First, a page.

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Modelling depression; a comparison of different rodent models

Bakker, M. (2013) Modelling depression; a comparison of different rodent models. Bachelor's Thesis, Biology.

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Abstract

Major depressive disorder (MDD) is a severe mood disorder in humans. The aetiology of the pathology is still unclear. In order to study the disease, animal models are often used. Over the years, different animal models for depression have been developed, but it is unclear if every model is equally suitable. Therefore it is necessary to compare these models and the tests that can be used when measuring depression. The aim of this thesis is to make a comparison of several animal models for the study of depression and try to identify the best models. When discussing these models, the face validity (similarity of symptoms between patients and animals), the construct validity (similarity of pathogenesis) and the predictive validity (effect of antidepressants) are evaluated. Also the usability (simplicity) and reliability (consistency over time) are discussed. In models for depression both behaviour and physiological changes should be tested. Using the sucrose preference test, the Morris water maze (rats) or Y-maze (mice) and measurements of locomotion in the home cage, depressive-like behaviour can be tested. Changes in body weight, sleep patterns and several other factors (like BDNF, neurogenesis or corticosterone) can be measured to define the physiological changes. These different tests are used to compare the different models. Based on the studies evaluated in this thesis, the unpredictable chronic mild stress model is the best one, if enough staff is available. If not, than the chronic social defeat stress model is the best alternative. The cytokine-induced model is the most promising model for the future, but it needs more work before it really can be used.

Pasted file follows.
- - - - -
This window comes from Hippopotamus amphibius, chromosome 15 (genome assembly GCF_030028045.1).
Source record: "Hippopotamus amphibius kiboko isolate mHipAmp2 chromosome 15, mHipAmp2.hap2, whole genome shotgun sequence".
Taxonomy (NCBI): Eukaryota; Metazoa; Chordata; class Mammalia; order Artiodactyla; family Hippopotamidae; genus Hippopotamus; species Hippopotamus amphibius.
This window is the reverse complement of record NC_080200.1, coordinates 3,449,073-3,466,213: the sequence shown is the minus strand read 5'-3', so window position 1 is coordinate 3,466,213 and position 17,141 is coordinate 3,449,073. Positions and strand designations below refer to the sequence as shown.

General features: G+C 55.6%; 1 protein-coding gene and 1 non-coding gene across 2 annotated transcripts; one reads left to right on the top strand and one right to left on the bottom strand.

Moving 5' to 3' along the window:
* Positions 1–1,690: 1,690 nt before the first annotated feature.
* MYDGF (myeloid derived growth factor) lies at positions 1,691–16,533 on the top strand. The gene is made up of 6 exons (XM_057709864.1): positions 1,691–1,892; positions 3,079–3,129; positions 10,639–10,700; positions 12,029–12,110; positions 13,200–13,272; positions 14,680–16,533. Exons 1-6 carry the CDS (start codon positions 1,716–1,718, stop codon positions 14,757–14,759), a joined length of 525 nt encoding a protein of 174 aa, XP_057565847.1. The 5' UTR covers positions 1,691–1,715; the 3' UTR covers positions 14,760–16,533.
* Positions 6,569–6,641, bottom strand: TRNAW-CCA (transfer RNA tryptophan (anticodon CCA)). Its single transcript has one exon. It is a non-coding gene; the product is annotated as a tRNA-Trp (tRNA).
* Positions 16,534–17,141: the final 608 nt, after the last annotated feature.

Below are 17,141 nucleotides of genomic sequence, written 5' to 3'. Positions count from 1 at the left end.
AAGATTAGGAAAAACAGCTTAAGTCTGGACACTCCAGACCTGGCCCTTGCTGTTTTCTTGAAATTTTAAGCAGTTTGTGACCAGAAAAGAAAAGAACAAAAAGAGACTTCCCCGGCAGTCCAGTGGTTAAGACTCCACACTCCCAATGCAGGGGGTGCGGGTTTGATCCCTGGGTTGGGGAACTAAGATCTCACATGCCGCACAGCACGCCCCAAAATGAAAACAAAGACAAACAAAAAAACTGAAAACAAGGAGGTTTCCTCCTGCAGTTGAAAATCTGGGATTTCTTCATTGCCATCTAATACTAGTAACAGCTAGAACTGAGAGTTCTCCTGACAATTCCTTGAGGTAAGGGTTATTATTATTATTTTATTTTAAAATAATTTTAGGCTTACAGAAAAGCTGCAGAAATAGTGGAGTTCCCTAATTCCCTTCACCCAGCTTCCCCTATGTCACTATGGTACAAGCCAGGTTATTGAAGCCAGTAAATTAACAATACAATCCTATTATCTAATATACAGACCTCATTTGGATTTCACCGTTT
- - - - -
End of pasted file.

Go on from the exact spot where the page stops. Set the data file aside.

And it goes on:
Item Type: Thesis (Bachelor's Thesis)
Degree programme: Biology
Thesis type: Bachelor's Thesis
Language: English
Date Deposited: 15 Feb 2018 07:54
Last Modified: 15 Feb 2018 07:54
URI: http://fse.studenttheses.ub.rug.nl/id/eprint/11253

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